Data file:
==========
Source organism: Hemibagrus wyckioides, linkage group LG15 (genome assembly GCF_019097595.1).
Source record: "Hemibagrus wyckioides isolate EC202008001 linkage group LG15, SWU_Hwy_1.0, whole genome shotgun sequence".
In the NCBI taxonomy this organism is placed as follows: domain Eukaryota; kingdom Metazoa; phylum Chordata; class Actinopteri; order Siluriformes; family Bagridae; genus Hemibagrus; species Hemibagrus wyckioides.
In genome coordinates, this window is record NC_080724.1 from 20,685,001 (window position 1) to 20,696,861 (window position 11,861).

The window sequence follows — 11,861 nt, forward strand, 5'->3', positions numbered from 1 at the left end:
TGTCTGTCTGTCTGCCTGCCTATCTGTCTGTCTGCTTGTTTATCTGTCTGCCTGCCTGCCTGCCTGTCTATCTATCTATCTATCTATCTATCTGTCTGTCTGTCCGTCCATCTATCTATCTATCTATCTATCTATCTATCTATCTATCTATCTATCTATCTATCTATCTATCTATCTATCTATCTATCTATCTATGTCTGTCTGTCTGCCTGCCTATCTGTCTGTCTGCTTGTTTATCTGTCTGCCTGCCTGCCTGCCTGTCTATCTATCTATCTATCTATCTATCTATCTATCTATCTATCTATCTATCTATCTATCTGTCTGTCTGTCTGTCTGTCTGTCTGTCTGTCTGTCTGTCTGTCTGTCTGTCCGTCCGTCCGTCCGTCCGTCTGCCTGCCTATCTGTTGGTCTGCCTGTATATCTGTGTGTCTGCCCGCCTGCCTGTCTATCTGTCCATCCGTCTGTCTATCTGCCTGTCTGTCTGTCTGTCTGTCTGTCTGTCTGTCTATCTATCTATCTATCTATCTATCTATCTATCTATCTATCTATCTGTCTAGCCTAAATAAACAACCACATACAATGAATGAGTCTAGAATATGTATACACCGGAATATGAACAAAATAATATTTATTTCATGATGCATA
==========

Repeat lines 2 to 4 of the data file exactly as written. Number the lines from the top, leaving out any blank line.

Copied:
Source record: "Hemibagrus wyckioides isolate EC202008001 linkage group LG15, SWU_Hwy_1.0, whole genome shotgun sequence".
In the NCBI taxonomy this organism is placed as follows: domain Eukaryota; kingdom Metazoa; phylum Chordata; class Actinopteri; order Siluriformes; family Bagridae; genus Hemibagrus; species Hemibagrus wyckioides.
In genome coordinates, this window is record NC_080724.1 from 20,685,001 (window position 1) to 20,696,861 (window position 11,861).